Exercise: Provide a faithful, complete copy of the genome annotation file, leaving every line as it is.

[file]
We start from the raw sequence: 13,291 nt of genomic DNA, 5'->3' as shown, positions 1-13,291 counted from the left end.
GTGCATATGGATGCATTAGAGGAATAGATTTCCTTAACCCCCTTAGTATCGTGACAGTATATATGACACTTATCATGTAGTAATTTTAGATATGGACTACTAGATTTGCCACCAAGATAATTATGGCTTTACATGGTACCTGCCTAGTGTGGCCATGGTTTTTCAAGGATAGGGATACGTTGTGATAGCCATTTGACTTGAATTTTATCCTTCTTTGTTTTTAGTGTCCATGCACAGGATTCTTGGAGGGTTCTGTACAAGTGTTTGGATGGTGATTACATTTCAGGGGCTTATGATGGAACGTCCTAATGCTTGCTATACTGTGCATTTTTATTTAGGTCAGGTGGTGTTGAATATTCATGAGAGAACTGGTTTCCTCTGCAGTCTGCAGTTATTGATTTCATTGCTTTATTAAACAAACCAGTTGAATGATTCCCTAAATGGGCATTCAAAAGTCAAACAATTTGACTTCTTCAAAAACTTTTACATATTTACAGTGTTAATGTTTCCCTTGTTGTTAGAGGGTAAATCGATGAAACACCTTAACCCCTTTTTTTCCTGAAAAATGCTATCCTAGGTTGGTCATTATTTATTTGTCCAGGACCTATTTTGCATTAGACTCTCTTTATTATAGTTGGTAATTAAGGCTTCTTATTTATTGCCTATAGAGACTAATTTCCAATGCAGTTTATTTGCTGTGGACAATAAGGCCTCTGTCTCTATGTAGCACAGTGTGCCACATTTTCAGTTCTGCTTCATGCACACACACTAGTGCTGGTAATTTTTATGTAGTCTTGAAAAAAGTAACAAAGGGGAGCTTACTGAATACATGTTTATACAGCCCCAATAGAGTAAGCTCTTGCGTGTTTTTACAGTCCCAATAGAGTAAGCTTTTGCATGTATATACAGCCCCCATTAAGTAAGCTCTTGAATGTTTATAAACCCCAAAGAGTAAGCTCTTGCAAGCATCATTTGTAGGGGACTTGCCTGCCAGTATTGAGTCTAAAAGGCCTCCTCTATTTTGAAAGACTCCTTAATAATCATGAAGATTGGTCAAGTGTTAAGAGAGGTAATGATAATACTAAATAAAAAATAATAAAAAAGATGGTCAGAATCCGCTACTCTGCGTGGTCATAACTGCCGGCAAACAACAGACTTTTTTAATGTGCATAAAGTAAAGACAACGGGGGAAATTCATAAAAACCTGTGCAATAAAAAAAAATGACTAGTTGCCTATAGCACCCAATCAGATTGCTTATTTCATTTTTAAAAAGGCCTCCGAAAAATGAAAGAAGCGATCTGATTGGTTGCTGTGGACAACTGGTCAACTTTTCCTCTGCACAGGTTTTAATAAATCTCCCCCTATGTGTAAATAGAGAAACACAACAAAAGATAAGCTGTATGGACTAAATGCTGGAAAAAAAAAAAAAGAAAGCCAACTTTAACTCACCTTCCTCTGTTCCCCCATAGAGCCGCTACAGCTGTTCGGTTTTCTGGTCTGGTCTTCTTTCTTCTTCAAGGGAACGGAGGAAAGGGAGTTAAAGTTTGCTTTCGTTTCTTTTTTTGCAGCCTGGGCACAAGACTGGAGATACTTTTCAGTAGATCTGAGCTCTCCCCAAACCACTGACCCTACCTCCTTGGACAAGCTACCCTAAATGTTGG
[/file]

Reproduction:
We start from the raw sequence: 13,291 nt of genomic DNA, 5'->3' as shown, positions 1-13,291 counted from the left end.
GTGCATATGGATGCATTAGAGGAATAGATTTCCTTAACCCCCTTAGTATCGTGACAGTATATATGACACTTATCATGTAGTAATTTTAGATATGGACTACTAGATTTGCCACCAAGATAATTATGGCTTTACATGGTACCTGCCTAGTGTGGCCATGGTTTTTCAAGGATAGGGATACGTTGTGATAGCCATTTGACTTGAATTTTATCCTTCTTTGTTTTTAGTGTCCATGCACAGGATTCTTGGAGGGTTCTGTACAAGTGTTTGGATGGTGATTACATTTCAGGGGCTTATGATGGAACGTCCTAATGCTTGCTATACTGTGCATTTTTATTTAGGTCAGGTGGTGTTGAATATTCATGAGAGAACTGGTTTCCTCTGCAGTCTGCAGTTATTGATTTCATTGCTTTATTAAACAAACCAGTTGAATGATTCCCTAAATGGGCATTCAAAAGTCAAACAATTTGACTTCTTCAAAAACTTTTACATATTTACAGTGTTAATGTTTCCCTTGTTGTTAGAGGGTAAATCGATGAAACACCTTAACCCCTTTTTTTCCTGAAAAATGCTATCCTAGGTTGGTCATTATTTATTTGTCCAGGACCTATTTTGCATTAGACTCTCTTTATTATAGTTGGTAATTAAGGCTTCTTATTTATTGCCTATAGAGACTAATTTCCAATGCAGTTTATTTGCTGTGGACAATAAGGCCTCTGTCTCTATGTAGCACAGTGTGCCACATTTTCAGTTCTGCTTCATGCACACACACTAGTGCTGGTAATTTTTATGTAGTCTTGAAAAAAGTAACAAAGGGGAGCTTACTGAATACATGTTTATACAGCCCCAATAGAGTAAGCTCTTGCGTGTTTTTACAGTCCCAATAGAGTAAGCTTTTGCATGTATATACAGCCCCCATTAAGTAAGCTCTTGAATGTTTATAAACCCCAAAGAGTAAGCTCTTGCAAGCATCATTTGTAGGGGACTTGCCTGCCAGTATTGAGTCTAAAAGGCCTCCTCTATTTTGAAAGACTCCTTAATAATCATGAAGATTGGTCAAGTGTTAAGAGAGGTAATGATAATACTAAATAAAAAATAATAAAAAAGATGGTCAGAATCCGCTACTCTGCGTGGTCATAACTGCCGGCAAACAACAGACTTTTTTAATGTGCATAAAGTAAAGACAACGGGGGAAATTCATAAAAACCTGTGCAATAAAAAAAAATGACTAGTTGCCTATAGCACCCAATCAGATTGCTTATTTCATTTTTAAAAAGGCCTCCGAAAAATGAAAGAAGCGATCTGATTGGTTGCTGTGGACAACTGGTCAACTTTTCCTCTGCACAGGTTTTAATAAATCTCCCCCTATGTGTAAATAGAGAAACACAACAAAAGATAAGCTGTATGGACTAAATGCTGGAAAAAAAAAAAAAGAAAGCCAACTTTAACTCACCTTCCTCTGTTCCCCCATAGAGCCGCTACAGCTGTTCGGTTTTCTGGTCTGGTCTTCTTTCTTCTTCAAGGGAACGGAGGAAAGGGAGTTAAAGTTTGCTTTCGTTTCTTTTTTTGCAGCCTGGGCACAAGACTGGAGATACTTTTCAGTAGATCTGAGCTCTCCCCAAACCACTGACCCTACCTCCTTGGACAAGCTACCCTAAATGTTGG